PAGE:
Classical Music in a Beautiful Historic Setting

By Chereese Cross

With a cello tall enough to reach her collarbone, Kumhee Lee walked to the front of a small room in the Emma S. Clark Library and sat on a chair to play her instrument for the small crowd before her. An elderly lady very eager not to miss anything, stood up to capture the musical moment.

The cellist was one of three featured performers at “Classical Musical in a Beautiful Historic Setting,” a small musical event held at the Emma S. Clark Library in Setauket, on Sunday April 23. Violinists Anne Sophie Andersen and Chelsea Wimmer were also featured performers. The event was coordinated by the Three Village Chamber Players, a small Long Island-based organization that provides free musical performances and music education outreaches.

“Our goal is to engage as many people as possible, and our focus is on people who wouldn’t normally get access to high-quality classical concerts,” Natalie Kress, co-director of the Three Village Chamber Players, said. “Because we’re so far away from New York City you know a typical person would not spend the time or money to go into New York City to see a Mozart Symphony so we try to bring things that introduce people [and] educate.”

“We always talk about classical music losing audiences,” Arthur Haas, a professor of harpsichord at Stony Brook University, said. “The term they use is the graying of the audiences, the audience gets older.” Between years 2008 to 2012, classical music attendance was higher among adults 65 and older, but lower between ages 18-34, according to WQXR.

Classical music came about in the 17th century. It is “music written in the European tradition during a period lasting approximately from 1750 to 1830, when forms such as the symphony, concerto, and sonata were standardized,” according to The Oxford Dictionary.  “The main difference between what we call classical art music and other styles of music, is that other styles of music like rhythmic music usually has a steady beat and in classical music the beat is more flexible,” Andersen said.

Since then multiple genres of music have emerged, and have surpassed classical music in ratings. A 2015 Nielsen Music report shows that classical music had one of the lowest “percent of total consumption,” for that year. Classical music at a percent of 1.3 percent had the second lowest percent on the list. Genres like Rock at 24.5 percent; R&B/Hip-Hop at 18.2 percent; and Pop at 15.7 percent, had the highest “percent of total consumption” on the list.

“Classical music has really really lost its following, whereas classical music back in Beethoven’s day it was the only thing around pretty much,” Greg Knowles, professor of Classical Music Theory at Juilliard School, said. “Now there’s thousands of concerts that go on every day in the U.S [like] rock or pop or funk and hip hop now, so it’s literally taking over and classical music is dying everywhere it goes.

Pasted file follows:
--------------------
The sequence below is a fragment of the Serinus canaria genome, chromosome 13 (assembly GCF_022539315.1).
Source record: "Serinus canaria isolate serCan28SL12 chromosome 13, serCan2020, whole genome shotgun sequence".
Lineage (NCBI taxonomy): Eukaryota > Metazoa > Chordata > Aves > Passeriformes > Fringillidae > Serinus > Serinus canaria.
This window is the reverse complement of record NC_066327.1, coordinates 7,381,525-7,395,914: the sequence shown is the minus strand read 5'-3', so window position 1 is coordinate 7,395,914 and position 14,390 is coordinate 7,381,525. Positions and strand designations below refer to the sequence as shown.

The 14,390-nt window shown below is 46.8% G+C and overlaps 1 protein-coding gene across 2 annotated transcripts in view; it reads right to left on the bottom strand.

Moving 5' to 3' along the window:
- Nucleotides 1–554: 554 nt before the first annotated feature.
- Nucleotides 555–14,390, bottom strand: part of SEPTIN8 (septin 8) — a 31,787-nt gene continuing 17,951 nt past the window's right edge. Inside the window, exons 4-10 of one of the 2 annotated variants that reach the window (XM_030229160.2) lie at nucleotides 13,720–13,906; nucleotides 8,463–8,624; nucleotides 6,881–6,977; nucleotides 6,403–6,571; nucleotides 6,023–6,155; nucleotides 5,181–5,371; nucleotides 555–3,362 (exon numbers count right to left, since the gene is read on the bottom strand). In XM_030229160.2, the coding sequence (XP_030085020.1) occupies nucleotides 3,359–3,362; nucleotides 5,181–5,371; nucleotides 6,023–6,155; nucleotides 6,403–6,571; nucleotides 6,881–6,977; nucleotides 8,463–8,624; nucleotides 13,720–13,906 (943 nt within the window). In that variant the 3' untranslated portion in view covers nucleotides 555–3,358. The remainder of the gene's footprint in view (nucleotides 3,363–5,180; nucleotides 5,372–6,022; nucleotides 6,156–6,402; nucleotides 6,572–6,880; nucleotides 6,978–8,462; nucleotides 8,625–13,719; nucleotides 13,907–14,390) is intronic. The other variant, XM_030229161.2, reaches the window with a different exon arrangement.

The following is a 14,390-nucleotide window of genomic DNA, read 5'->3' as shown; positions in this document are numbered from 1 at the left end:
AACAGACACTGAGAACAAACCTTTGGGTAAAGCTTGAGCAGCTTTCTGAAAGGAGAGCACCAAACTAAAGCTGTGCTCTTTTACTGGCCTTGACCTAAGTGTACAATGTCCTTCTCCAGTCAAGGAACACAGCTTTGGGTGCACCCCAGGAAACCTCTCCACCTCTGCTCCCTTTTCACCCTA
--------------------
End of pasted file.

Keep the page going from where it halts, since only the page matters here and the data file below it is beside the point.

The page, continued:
Because classical music attracts a much smaller audience than other genres, the money made in classical music is just as small.“If you take a classical artist now– someone who’s really known like violinist Itzhak Perlman–if they sell 20,000 copies on an album that’s a very huge success. If you have a pop artist, if you have a Beyonce or somebody like that who sells 20,000 copies she’ll never record again [because] they expect her to sell somewhere in the neighborhood of five million copies in the first week,” Knowles said.

Another factor contributing to the small audience base is the lack of exposure it receives within schools. It’s no news that school music programs have received budget cuts; at least 31 states have had cuts made to their school’s music and arts programs from levels k-12 up through college. “I think there are always people paying attention but I think there’s probably less exposure to it [classical music],” Carolyn Emerson, Emma Clark librarian, said. “So I think one of the reasons I like doing this is the fact that we can expose children to it.”

A violinist since the age of eight, Wimmer says her awareness of classical music has changed greatly. “I mean when I was in middle school and in high school, I really mostly only played classical or baroque music,” Wimmer said. “But as I started college and got more advanced I was able to start playing more 20th century now 21st century.”

Some may think classical music is at its breaking point, but some remain hopeful that there is still much in store for this genre. “Because I’m someone who believes that all forms of music has incredible power and are life altering, I think the future of classical music is really vivid,” Barli Nugent, assistant dean and director of chamber music at Juilliard School, said.

For the past  21 years, Kumhee has played the cello and has no plans to depart from it anytime soon. “I love classical music, as it has a value that doesn’t change or disappear over time,” Lee said. “Even though it’s written in the past, it becomes alive by performing it.”

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